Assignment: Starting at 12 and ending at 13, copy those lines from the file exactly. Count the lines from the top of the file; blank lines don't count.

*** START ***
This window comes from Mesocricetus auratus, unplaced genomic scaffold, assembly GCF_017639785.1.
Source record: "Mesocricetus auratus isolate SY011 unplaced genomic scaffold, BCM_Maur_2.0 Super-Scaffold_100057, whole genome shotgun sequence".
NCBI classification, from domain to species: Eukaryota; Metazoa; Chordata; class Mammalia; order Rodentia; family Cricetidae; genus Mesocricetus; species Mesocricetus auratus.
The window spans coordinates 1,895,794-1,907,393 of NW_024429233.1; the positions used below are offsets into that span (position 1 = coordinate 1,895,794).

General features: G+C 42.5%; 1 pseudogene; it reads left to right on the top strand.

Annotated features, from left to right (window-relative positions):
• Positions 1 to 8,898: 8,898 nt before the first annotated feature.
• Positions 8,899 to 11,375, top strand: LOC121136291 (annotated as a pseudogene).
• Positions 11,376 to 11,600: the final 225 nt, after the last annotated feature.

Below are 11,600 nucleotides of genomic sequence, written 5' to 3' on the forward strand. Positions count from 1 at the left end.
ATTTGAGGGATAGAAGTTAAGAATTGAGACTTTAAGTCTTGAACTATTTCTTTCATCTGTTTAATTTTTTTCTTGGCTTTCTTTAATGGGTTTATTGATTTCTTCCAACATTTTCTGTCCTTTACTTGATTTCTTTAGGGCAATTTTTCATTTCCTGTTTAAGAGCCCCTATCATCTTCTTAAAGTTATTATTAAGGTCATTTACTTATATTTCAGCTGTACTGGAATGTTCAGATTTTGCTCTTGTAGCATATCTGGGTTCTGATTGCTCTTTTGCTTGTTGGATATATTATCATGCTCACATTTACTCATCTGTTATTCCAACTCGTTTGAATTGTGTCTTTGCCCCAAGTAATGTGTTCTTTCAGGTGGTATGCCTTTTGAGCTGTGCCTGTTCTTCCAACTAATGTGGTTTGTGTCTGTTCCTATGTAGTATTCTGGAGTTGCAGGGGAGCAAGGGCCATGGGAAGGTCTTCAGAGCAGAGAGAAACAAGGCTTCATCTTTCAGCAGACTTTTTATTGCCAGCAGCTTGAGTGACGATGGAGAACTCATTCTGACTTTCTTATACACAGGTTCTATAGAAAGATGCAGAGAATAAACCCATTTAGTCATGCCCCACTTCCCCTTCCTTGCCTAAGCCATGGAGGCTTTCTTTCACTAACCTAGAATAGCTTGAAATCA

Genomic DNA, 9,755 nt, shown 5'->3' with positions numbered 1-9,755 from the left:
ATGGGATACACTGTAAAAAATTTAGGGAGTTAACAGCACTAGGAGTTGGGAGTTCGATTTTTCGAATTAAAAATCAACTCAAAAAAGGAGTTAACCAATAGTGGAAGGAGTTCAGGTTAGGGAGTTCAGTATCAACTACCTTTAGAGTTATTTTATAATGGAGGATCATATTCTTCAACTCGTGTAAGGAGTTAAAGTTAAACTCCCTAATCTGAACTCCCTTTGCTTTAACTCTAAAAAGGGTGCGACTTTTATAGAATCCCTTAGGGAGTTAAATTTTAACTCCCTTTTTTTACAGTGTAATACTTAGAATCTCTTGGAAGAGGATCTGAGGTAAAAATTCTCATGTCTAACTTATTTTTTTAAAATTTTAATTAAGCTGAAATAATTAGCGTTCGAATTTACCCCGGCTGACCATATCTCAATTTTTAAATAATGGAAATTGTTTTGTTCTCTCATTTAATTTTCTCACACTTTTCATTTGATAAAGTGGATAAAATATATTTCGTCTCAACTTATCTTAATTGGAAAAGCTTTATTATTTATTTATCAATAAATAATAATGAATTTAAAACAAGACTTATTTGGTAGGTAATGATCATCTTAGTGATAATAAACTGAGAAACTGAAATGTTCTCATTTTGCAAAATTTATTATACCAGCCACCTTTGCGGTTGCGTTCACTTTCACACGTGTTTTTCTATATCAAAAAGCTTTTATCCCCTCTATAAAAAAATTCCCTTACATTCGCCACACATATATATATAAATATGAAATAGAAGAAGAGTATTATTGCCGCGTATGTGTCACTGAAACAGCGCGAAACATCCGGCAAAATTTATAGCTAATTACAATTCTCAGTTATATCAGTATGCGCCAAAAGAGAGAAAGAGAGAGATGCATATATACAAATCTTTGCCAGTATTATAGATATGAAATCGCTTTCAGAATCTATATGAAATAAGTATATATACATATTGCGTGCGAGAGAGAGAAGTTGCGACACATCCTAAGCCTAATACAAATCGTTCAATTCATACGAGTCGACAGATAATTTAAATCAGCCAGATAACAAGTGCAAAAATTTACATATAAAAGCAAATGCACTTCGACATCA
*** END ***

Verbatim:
Genomic DNA, 9,755 nt, shown 5'->3' with positions numbered 1-9,755 from the left:
ATGGGATACACTGTAAAAAATTTAGGGAGTTAACAGCACTAGGAGTTGGGAGTTCGATTTTTCGAATTAAAAATCAACTCAAAAAAGGAGTTAACCAATAGTGGAAGGAGTTCAGGTTAGGGAGTTCAGTATCAACTACCTTTAGAGTTATTTTATAATGGAGGATCATATTCTTCAACTCGTGTAAGGAGTTAAAGTTAAACTCCCTAATCTGAACTCCCTTTGCTTTAACTCTAAAAAGGGTGCGACTTTTATAGAATCCCTTAGGGAGTTAAATTTTAACTCCCTTTTTTTACAGTGTAATACTTAGAATCTCTTGGAAGAGGATCTGAGGTAAAAATTCTCATGTCTAACTTATTTTTTTAAAATTTTAATTAAGCTGAAATAATTAGCGTTCGAATTTACCCCGGCTGACCATATCTCAATTTTTAAATAATGGAAATTGTTTTGTTCTCTCATTTAATTTTCTCACACTTTTCATTTGATAAAGTGGATAAAATATATTTCGTCTCAACTTATCTTAATTGGAAAAGCTTTATTATTTATTTATCAATAAATAATAATGAATTTAAAACAAGACTTATTTGGTAGGTAATGATCATCTTAGTGATAATAAACTGAGAAACTGAAATGTTCTCATTTTGCAAAATTTATTATACCAGCCACCTTTGCGGTTGCGTTCACTTTCACACGTGTTTTTCTATATCAAAAAGCTTTTATCCCCTCTATAAAAAAATTCCCTTACATTCGCCACACATATATATATAAATATGAAATAGAAGAAGAGTATTATTGCCGCGTATGTGTCACTGAAACAGCGCGAAACATCCGGCAAAATTTATAGCTAATTACAATTCTCAGTTATATCAGTATGCGCCAAAAGAGAGAAAGAGAGAGATGCATATATACAAATCTTTGCCAGTATTATAGATATGAAATCGCTTTCAGAATCTATATGAAATAAGTATATATACATATTGCGTGCGAGAGAGAGAAGTTGCGACACATCCTAAGCCTAATACAAATCGTTCAATTCATACGAGTCGACAGATAATTTAAATCAGCCAGATAACAAGTGCAAAAATTTACATATAAAAGCAAATGCACTTCGACATCA